Posted by Jonathan Maus ( Publisher/Editor ) on June 10th, 2009 at 1:45 pm
“I know she wasn’t responsible [for the fee], but I was still tempted to ask her, ‘how much are you charging for golf clubs again?'”
— Slate Olson, upon being told his bike would cost $175 each way
On Wednesday, May 20th, Portlander Slate Olson was headed to Washington D.C. on a business trip when a woman working the United Airlines ticket counter at Portland International Airport (PDX) told him it would be $175 to take his bicycle along. Each way.
Olson wrote to me later that, “I know she wasn’t responsible, but I was still tempted to ask her, ‘how much are you charging for golf clubs again?” (Golf clubs fly free on United).
Olson’s experience has put him on a mini-campaign to rid PDX of baggage fees for bikes.
Olson is the general manager for Rapha, a U.K.-based bike clothing company with its North American headquarters in Portland. The way Olson sees it, if Portland wants to continue to be the spot for bicycling and bike tourism, this issue needs to be resolved.
“I think any cyclist that flies in/out of Portland ought to fly their bike for free,” he wrote via email, “or at least highly, highly subsidized. Within Europe you don’t pay – and we’re arguably better than Europe most days.” (Note: Olson has nothing against Europe, that was meant as a joke.)
Olson admits that the box is awkward, but that many bike boxes come with wheels, making them easy to pull. The shape is also easy to stack and sort, he says. And, if the issue is weight (as some service reps at the airport told him), he says a bag of golf clubs is no lighter (and neither, he points out, is the typical golfer).
Olson’s experience reminded me of Carl Larson’s plight with JetBlue back in January. Larson was charged $50 for merely for having a folding bike stuffed into a box that also included clothes and other belongings. JetBlue said it fell under the category of “sporting equipment,” hence the fee.
“It would be hard to mandate something across the board for all airlines for one particular item.”
— Jason Gately, Port of Portland
Larson thought that was bogus — and pretty quickly, so did JetBlue’s upper management. They changed their policy a day later and now folding bikes can fly free.
But that’s folding bikes, and that’s JetBlue (an airline that once showed the Tour de France live in their seat-back TV’s and let all bikes fly free for the month of July in honor of the race). But what about United and the many other airlines that fly out of PDX?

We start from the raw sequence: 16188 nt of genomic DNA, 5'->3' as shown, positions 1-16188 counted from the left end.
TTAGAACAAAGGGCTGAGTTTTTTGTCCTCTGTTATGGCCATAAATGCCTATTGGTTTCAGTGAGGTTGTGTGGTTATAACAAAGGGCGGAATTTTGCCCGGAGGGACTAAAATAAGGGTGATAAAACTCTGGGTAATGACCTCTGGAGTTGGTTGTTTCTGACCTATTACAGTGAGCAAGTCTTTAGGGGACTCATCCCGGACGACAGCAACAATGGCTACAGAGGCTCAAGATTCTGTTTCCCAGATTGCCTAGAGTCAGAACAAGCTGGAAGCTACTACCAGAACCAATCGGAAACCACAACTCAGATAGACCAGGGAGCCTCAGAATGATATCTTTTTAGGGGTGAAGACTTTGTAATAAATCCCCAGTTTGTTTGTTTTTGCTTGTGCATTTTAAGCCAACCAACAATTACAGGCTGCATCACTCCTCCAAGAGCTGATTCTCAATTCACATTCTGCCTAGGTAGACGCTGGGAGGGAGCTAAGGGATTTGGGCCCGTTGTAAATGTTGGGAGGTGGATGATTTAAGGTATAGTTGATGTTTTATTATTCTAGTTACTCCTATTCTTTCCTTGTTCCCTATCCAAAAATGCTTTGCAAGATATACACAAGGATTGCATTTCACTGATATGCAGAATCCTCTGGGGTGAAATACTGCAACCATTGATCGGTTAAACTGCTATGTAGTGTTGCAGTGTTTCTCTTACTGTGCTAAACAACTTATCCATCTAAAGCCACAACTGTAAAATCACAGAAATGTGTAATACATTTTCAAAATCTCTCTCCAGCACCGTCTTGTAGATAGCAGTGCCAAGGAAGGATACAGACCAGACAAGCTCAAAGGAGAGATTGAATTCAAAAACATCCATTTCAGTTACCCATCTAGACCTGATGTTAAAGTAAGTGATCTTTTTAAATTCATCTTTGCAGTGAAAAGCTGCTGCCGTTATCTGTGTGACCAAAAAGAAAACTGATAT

I asked Jason Gately, a planner and project manager with the Port of Portland (they own the airport) what he thought about a “Bikes Fly Free at PDX” policy.
Gately said he’s still looking into it, but shared his initial thoughts:
“My guess is that airlines charge for the transport of baggage, bikes, golf clubs, skis, dogs, and other item based on their own business model and that it would be hard to mandate something across the board for all airlines for one particular item… I would compare it to other things that an airline provides (or doesn’t) such as food and drinks on the plane, or if an airline allows you to switch flights for a fee or no fee, etc.”
I can see how airlines might balk at having the Port tell them how to set baggage fees, but I also understand the power of good PR and marketing. If the Port created a “Bikes Fly Free” program, don’t you think at least one airline would take the marketing bait? Then, once one airline stepped up, others would surely follow suit.
Travel Oregon has made a major commitment to attracting the bike-curious to our great biking cities, and tourists to our legendary event rides and country roads. But traveling with a bike is for much more than just recreation. Many Portland business travelers take their bikes with them so they can mimic their low-car lifestyles on the road.
PDX regularly touts its green credentials and bike-friendly infrastructure (note the graphic from their website above and their effort to create a dedicated space for travelers to box up and/or rebuild their bicycles once they land), and what better way to make a compelling green commitment than to get on board with a “Bikes Fly Free” initiative.
As for Olson, he says, “There’s a lot of talk about cycling being the new “country club”, but until it’s as easy to travel with the bike as it is the clubs, traveling to ride great parts of the country will continue to be for those few “crazy cyclists”.
What do you think?